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By The Book: Famous Watches As Described By The World’s Best Authors
Product placement is a fascinating – and lucrative – business, especially for motion pictures and television. Done tastefully, it is a win-win situation for advertisers, content creators and audiences – after all, they provide the vivid details that form a necessary part of story-telling.
But the best tribute for any brand is when an author writes about it without monetary consideration. There are plenty of such examples in literature, the most famous – and most thoroughly researched – being James Bond’s Rolex.
Fans of Bond films will argue that the quintessential Bond watch is the Rolex Submariner, worn by actor Sean Connery in Dr. No. However, author Ian Fleming had a different idea for the Bond watch, according to watch journalist Dell Deaton, who is widely acknowledged to be the expert on this subject.
The description of Bond’s Rolex in “On Her Majesty’s Secret Service” is inspired by Fleming’s own timepiece – a stainless steel model with a black dial.
The best descriptions of Bond’s Rolex in Fleming’s work appear in On Her Majesty’s Secret Service, where the “heavy Rolex Oyster Perpetual on an expanding metal bracelet” was observed to have “big luminous numerals”. Deaton concluded that this Rolex is in fact inspired by Fleming’s own timepiece, a stainless-steel model 1016 with a black dial on a 7206 bracelet.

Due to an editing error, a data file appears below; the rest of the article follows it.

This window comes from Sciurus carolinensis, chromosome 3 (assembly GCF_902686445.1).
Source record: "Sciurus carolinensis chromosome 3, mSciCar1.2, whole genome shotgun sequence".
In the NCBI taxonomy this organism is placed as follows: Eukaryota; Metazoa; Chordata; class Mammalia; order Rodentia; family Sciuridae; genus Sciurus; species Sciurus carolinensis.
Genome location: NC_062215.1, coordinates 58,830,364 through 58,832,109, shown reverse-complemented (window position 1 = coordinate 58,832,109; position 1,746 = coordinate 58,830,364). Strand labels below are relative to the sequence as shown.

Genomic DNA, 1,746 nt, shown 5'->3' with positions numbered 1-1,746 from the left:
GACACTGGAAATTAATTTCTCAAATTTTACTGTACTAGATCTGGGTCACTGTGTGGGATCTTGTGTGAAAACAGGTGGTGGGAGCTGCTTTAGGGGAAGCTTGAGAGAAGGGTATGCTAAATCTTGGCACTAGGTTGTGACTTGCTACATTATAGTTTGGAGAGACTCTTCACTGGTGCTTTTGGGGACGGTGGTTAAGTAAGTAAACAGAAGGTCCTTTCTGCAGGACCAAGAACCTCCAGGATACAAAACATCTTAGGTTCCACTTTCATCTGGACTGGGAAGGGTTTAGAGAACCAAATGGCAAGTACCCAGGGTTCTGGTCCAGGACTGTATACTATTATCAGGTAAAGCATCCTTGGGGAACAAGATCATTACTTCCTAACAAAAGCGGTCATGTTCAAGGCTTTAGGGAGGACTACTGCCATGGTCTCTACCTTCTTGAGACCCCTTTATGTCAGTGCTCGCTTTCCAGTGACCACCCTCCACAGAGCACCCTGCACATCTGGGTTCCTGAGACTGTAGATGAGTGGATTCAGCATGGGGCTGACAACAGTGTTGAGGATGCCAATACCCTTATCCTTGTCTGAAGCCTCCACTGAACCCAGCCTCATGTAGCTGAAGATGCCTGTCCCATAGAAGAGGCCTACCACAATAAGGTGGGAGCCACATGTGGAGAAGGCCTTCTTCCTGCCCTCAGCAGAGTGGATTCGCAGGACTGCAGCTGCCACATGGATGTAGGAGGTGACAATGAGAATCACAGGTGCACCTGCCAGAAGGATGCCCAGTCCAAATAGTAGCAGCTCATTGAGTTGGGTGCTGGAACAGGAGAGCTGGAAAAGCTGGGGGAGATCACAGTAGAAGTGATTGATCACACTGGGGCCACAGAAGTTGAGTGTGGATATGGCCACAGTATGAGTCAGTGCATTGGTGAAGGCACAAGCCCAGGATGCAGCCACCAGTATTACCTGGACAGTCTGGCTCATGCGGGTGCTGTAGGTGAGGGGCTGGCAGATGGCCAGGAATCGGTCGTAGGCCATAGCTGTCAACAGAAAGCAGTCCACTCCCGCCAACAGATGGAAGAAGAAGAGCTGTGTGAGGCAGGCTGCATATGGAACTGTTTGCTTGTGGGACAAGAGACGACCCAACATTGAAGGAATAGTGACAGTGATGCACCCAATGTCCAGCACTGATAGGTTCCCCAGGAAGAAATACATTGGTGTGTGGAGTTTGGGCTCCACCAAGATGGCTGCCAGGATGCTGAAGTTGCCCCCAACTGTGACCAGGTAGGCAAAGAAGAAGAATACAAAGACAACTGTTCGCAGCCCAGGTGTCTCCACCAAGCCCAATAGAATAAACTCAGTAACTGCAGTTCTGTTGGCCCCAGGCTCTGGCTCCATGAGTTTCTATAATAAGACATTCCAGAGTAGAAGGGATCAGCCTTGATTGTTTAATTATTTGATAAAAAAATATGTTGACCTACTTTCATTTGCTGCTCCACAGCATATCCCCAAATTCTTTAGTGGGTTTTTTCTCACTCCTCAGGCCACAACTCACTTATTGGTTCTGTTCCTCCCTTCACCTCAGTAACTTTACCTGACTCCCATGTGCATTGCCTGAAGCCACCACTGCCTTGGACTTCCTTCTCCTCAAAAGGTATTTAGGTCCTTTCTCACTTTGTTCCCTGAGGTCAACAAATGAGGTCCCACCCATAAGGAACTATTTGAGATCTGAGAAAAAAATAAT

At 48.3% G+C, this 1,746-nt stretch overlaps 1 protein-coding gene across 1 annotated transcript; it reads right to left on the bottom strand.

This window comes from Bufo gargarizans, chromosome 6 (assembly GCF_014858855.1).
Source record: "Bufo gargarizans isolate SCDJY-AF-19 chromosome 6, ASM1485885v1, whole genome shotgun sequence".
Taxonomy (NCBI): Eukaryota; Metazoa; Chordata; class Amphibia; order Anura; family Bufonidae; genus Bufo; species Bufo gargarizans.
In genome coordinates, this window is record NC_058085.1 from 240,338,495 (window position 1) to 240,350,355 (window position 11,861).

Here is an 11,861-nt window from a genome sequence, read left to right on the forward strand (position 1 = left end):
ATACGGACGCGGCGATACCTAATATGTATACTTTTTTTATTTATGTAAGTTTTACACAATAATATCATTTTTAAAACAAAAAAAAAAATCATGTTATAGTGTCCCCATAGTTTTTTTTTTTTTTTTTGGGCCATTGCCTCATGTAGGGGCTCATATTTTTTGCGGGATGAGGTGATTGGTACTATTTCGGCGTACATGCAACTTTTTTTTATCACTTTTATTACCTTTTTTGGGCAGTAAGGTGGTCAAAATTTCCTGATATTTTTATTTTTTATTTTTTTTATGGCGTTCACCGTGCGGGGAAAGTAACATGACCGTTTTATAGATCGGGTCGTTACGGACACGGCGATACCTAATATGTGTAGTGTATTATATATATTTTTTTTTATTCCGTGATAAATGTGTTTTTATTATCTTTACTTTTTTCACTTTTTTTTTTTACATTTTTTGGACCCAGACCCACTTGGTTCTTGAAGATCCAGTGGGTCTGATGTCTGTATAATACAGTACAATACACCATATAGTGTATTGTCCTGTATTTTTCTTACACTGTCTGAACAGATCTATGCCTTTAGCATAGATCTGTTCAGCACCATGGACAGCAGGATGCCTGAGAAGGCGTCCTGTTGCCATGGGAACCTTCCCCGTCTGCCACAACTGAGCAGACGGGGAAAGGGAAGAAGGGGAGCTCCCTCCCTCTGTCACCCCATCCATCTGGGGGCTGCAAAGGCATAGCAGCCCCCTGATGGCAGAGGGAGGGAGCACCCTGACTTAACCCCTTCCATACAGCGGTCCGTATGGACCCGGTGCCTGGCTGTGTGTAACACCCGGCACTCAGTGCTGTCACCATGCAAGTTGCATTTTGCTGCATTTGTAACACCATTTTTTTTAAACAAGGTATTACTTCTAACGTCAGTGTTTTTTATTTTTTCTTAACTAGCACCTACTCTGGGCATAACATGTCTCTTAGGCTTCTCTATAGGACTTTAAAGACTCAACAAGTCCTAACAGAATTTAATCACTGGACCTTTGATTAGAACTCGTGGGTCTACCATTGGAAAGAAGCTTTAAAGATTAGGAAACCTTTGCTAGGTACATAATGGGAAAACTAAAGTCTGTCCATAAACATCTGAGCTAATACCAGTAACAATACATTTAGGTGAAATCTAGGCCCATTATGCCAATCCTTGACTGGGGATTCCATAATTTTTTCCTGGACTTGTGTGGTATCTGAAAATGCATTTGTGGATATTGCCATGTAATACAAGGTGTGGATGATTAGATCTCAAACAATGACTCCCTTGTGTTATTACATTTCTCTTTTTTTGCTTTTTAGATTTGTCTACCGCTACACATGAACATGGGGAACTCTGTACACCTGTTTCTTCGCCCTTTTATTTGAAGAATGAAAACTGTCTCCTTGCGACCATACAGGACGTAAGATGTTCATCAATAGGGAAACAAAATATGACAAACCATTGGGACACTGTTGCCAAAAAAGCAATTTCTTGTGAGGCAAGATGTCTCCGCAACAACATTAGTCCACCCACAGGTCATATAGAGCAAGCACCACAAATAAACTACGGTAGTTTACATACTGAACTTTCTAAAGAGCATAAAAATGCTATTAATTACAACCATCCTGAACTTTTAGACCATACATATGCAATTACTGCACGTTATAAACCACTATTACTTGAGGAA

The Girard-Perregaux piece that Bond appropriated from the villain in “From Russia with Love” was described as with “a sweep second-hand and two little windows in the face”.
There also exists a second Bond watch, a Girard Perregaux piece that Bond appropriated from villain Red Grant in From Russia With Love after the latter destroyed his Rolex. It was a “bulky gold wristwatch on a well-used brown crocodile strap” with “a sweep second-hand and two little windows in the face to tell the day of the month, and the month, and the phase of the moon.”
While a watch with that exact description didn’t exist in the GP catalogue at the time of the novel, the company has since issued one that does, as the 1966 Full Calendar Pink Gold. (Note: some pundits argue that the Grant was in disguise when Bond met and killed him, and hence was not wearing the GP at that time.
In the novel Eugénie Grandet by Honoré de Balzac, the author wrote about “the most delicious thin watch that Breguet had ever made”.
Rolex is probably the best-known watch in literature, but Breguet is perhaps the most written-about. It is quite proud of this fact, dedicating a whole page on its website to authors who wrote about Breguet, from Honoré de Balzac in Eugenie Grandet – “He drew out the most delicious thin watch that Breguet had ever made” – to Alexandre Dumas in The Count of Monte Cristo – “Danglars’ watch, a masterpiece by Breguet which he had rewound with care before setting out the previous day, chimed half past five in the morning”.
It’s unfortunately impossible to identify the exact pieces that these dozen or so authors were thinking of. Ditto for JK Rowling’s Vacheron Constantin, as she wrote under the pseudonym “Robert Galbraith” in her latest book The Cuckoo’s Calling – “For a few seconds Strike weighed these signs of strain against Bristow’s undoubtedly hand-made shoes, and the Vacheron Constantin watch revealed on his pale wrist when he gesticulated.”
But then again the beauty of literature is that it leaves gaps for you, the reader, to fill with your imagination.